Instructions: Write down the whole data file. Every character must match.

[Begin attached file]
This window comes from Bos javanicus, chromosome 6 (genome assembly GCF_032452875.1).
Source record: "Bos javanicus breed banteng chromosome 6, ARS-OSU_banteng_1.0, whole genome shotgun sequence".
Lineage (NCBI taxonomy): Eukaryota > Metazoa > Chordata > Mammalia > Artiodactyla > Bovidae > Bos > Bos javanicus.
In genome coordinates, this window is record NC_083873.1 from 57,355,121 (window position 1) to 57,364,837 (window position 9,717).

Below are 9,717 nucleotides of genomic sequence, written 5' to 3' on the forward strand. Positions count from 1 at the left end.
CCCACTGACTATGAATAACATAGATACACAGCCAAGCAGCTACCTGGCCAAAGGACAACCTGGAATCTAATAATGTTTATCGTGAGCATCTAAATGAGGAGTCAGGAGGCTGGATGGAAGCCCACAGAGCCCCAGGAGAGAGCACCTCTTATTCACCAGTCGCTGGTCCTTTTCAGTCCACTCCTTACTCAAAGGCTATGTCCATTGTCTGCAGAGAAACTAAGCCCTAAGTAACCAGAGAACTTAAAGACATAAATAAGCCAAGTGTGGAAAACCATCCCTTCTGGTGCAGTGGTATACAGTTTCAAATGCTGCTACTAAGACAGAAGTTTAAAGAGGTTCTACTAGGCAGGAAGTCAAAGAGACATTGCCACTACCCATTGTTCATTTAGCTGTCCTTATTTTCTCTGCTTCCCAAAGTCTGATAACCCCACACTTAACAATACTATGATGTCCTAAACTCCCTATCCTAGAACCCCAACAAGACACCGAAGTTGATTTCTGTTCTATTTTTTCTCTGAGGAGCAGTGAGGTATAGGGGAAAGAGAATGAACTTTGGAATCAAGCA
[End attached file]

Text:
This window comes from Bos javanicus, chromosome 6 (genome assembly GCF_032452875.1).
Source record: "Bos javanicus breed banteng chromosome 6, ARS-OSU_banteng_1.0, whole genome shotgun sequence".
Lineage (NCBI taxonomy): Eukaryota > Metazoa > Chordata > Mammalia > Artiodactyla > Bovidae > Bos > Bos javanicus.
In genome coordinates, this window is record NC_083873.1 from 57,355,121 (window position 1) to 57,364,837 (window position 9,717).

Below are 9,717 nucleotides of genomic sequence, written 5' to 3' on the forward strand. Positions count from 1 at the left end.
CCCACTGACTATGAATAACATAGATACACAGCCAAGCAGCTACCTGGCCAAAGGACAACCTGGAATCTAATAATGTTTATCGTGAGCATCTAAATGAGGAGTCAGGAGGCTGGATGGAAGCCCACAGAGCCCCAGGAGAGAGCACCTCTTATTCACCAGTCGCTGGTCCTTTTCAGTCCACTCCTTACTCAAAGGCTATGTCCATTGTCTGCAGAGAAACTAAGCCCTAAGTAACCAGAGAACTTAAAGACATAAATAAGCCAAGTGTGGAAAACCATCCCTTCTGGTGCAGTGGTATACAGTTTCAAATGCTGCTACTAAGACAGAAGTTTAAAGAGGTTCTACTAGGCAGGAAGTCAAAGAGACATTGCCACTACCCATTGTTCATTTAGCTGTCCTTATTTTCTCTGCTTCCCAAAGTCTGATAACCCCACACTTAACAATACTATGATGTCCTAAACTCCCTATCCTAGAACCCCAACAAGACACCGAAGTTGATTTCTGTTCTATTTTTTCTCTGAGGAGCAGTGAGGTATAGGGGAAAGAGAATGAACTTTGGAATCAAGCA